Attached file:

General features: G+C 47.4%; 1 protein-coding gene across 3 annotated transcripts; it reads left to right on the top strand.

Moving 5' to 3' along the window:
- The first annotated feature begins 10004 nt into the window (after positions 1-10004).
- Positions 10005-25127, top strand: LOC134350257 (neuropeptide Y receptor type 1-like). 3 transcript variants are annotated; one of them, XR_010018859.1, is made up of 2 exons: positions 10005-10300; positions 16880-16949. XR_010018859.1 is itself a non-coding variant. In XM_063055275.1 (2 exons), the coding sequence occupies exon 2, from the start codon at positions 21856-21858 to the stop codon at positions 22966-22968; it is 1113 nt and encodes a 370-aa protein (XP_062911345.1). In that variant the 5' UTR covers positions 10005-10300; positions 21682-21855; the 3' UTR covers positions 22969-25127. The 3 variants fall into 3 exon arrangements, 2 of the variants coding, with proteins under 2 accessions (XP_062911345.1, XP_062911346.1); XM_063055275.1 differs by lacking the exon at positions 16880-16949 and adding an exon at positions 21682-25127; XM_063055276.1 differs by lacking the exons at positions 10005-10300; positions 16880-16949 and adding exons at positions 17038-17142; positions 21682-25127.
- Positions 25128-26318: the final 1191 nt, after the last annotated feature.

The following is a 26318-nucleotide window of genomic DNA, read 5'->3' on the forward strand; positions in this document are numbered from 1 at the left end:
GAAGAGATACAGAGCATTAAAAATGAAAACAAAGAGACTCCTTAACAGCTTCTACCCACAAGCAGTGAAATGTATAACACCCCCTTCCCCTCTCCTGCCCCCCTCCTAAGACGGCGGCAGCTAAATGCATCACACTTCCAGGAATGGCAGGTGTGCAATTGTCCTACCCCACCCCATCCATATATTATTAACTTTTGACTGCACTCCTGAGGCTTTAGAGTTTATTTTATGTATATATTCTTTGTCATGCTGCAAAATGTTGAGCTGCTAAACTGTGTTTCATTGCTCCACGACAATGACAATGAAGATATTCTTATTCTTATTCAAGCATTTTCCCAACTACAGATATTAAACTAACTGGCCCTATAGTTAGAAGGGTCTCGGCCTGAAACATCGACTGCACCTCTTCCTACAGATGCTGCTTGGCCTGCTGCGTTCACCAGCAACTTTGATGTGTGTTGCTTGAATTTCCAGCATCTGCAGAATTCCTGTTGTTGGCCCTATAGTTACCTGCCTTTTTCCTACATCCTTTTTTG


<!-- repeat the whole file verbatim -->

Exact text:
General features: G+C 47.4%; 1 protein-coding gene across 3 annotated transcripts; it reads left to right on the top strand.

Moving 5' to 3' along the window:
- The first annotated feature begins 10004 nt into the window (after positions 1-10004).
- Positions 10005-25127, top strand: LOC134350257 (neuropeptide Y receptor type 1-like). 3 transcript variants are annotated; one of them, XR_010018859.1, is made up of 2 exons: positions 10005-10300; positions 16880-16949. XR_010018859.1 is itself a non-coding variant. In XM_063055275.1 (2 exons), the coding sequence occupies exon 2, from the start codon at positions 21856-21858 to the stop codon at positions 22966-22968; it is 1113 nt and encodes a 370-aa protein (XP_062911345.1). In that variant the 5' UTR covers positions 10005-10300; positions 21682-21855; the 3' UTR covers positions 22969-25127. The 3 variants fall into 3 exon arrangements, 2 of the variants coding, with proteins under 2 accessions (XP_062911345.1, XP_062911346.1); XM_063055275.1 differs by lacking the exon at positions 16880-16949 and adding an exon at positions 21682-25127; XM_063055276.1 differs by lacking the exons at positions 10005-10300; positions 16880-16949 and adding exons at positions 17038-17142; positions 21682-25127.
- Positions 25128-26318: the final 1191 nt, after the last annotated feature.

The following is a 26318-nucleotide window of genomic DNA, read 5'->3' on the forward strand; positions in this document are numbered from 1 at the left end:
GAAGAGATACAGAGCATTAAAAATGAAAACAAAGAGACTCCTTAACAGCTTCTACCCACAAGCAGTGAAATGTATAACACCCCCTTCCCCTCTCCTGCCCCCCTCCTAAGACGGCGGCAGCTAAATGCATCACACTTCCAGGAATGGCAGGTGTGCAATTGTCCTACCCCACCCCATCCATATATTATTAACTTTTGACTGCACTCCTGAGGCTTTAGAGTTTATTTTATGTATATATTCTTTGTCATGCTGCAAAATGTTGAGCTGCTAAACTGTGTTTCATTGCTCCACGACAATGACAATGAAGATATTCTTATTCTTATTCAAGCATTTTCCCAACTACAGATATTAAACTAACTGGCCCTATAGTTAGAAGGGTCTCGGCCTGAAACATCGACTGCACCTCTTCCTACAGATGCTGCTTGGCCTGCTGCGTTCACCAGCAACTTTGATGTGTGTTGCTTGAATTTCCAGCATCTGCAGAATTCCTGTTGTTGGCCCTATAGTTACCTGCCTTTTTCCTACATCCTTTTTTG